Sunday, 9 January 2011

where's my polygon?

Sometimes ideas seem to collide. I've been listening to the bbc's history of mathematics podcast and thinking about how to knit blankets.

The current "not quite Pi" blanket is progressing along in mindless knit stitches so I've been thinking about how to construct the second one.

Which leads to this:

Any n-sided regular polygon can be constructed out of n-isosceles triangles.
An isosceles triangle can be divided into two equal right angled triangles.

Right angled triangles can be constructed in knitting using short rows.

For example, a hexagon:
r is the radius of the polygon (how wide do you want it)

e is the edge of the isosceles triangle

a is the angle between the two equal sides of the triangle (and is equal to 360/n)








The triangle is then split into two right angled triangles thus:

R will be the cm value of the rows needed
s will be the cm value of stitches needed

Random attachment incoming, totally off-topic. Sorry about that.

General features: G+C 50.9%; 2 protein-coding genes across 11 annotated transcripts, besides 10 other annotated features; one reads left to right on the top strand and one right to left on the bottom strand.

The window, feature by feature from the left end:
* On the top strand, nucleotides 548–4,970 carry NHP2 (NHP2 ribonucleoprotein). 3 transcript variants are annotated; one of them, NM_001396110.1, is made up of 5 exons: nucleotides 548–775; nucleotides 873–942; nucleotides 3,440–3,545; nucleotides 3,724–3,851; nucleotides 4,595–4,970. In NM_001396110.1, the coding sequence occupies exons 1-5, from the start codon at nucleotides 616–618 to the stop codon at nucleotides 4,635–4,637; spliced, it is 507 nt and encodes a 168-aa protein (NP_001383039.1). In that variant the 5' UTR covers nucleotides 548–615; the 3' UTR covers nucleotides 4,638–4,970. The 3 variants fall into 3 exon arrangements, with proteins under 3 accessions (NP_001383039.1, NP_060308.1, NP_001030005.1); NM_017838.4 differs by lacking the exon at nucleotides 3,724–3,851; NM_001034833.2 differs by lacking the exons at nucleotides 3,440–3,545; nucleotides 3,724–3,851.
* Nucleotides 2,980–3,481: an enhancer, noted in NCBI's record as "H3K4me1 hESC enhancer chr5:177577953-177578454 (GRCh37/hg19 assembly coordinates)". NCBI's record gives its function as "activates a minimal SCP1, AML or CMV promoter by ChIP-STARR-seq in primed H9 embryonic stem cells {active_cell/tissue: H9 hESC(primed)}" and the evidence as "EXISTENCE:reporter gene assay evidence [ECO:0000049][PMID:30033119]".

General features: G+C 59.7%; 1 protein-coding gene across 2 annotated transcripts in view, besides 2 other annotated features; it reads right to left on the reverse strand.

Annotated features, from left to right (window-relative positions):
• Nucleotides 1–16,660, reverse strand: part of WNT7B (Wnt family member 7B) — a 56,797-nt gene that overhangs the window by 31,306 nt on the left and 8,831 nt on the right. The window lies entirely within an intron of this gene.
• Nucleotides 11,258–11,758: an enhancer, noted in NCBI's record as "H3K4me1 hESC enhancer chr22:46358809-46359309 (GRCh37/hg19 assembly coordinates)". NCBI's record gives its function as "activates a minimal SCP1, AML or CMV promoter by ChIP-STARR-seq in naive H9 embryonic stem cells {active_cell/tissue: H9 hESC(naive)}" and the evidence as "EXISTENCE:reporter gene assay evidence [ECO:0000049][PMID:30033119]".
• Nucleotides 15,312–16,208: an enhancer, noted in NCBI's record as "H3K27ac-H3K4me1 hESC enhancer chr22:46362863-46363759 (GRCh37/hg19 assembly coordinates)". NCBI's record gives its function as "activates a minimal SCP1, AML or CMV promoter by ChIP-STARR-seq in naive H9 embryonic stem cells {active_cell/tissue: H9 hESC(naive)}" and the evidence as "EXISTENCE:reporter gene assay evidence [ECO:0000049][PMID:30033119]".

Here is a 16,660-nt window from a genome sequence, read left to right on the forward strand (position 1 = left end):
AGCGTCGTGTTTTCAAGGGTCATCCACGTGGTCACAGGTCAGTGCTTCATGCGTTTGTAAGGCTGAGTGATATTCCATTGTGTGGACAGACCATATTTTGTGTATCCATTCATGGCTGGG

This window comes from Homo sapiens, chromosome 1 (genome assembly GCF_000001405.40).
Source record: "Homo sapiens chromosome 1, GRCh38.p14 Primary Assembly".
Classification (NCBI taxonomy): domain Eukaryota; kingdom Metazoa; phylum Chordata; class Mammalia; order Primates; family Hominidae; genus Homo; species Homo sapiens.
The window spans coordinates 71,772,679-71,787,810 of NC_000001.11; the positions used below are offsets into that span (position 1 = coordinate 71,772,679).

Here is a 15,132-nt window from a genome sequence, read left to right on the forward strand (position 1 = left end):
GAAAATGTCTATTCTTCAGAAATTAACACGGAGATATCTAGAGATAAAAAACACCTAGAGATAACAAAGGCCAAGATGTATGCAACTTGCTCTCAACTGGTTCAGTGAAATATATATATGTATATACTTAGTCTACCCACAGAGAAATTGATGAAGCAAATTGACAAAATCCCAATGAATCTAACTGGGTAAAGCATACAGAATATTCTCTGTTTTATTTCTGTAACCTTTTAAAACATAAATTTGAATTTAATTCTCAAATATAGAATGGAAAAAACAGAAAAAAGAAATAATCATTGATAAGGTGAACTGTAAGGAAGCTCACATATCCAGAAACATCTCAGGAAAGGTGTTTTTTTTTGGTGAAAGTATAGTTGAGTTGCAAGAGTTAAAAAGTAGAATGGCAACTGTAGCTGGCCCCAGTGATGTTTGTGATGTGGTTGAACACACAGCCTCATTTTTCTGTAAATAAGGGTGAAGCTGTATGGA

How many stitches do you need though?

Enough to make s cm.
s is the acute of angle a, so s = cos(a/2) * r
how many rows will you need to work in total?
R is the obtuse of angle a, so R= sin(a/2) * r

so for a 40 cm radius, 6 sided polygon...
The individual triangles will have 34.6cm worth of stitches, and 20cm worth of rows.

Translating R and s into knit stitches will give a shape something like this (note this is not the actual number of stitches and rows!):













Using Rowan Alpaca Cotton (simply because I have a ball band to hand) which has a gauge of 30 stitches and 38 rows to 10cm. Each triangle would have 104 stitches and 76 rows.

I'll try and set up an excel spreadsheet that asks for n (how many sides), r (how wide the shape should be), stitch and row gauge, then spits out instructions on how to actually knit the triangles. More coffee required first however.





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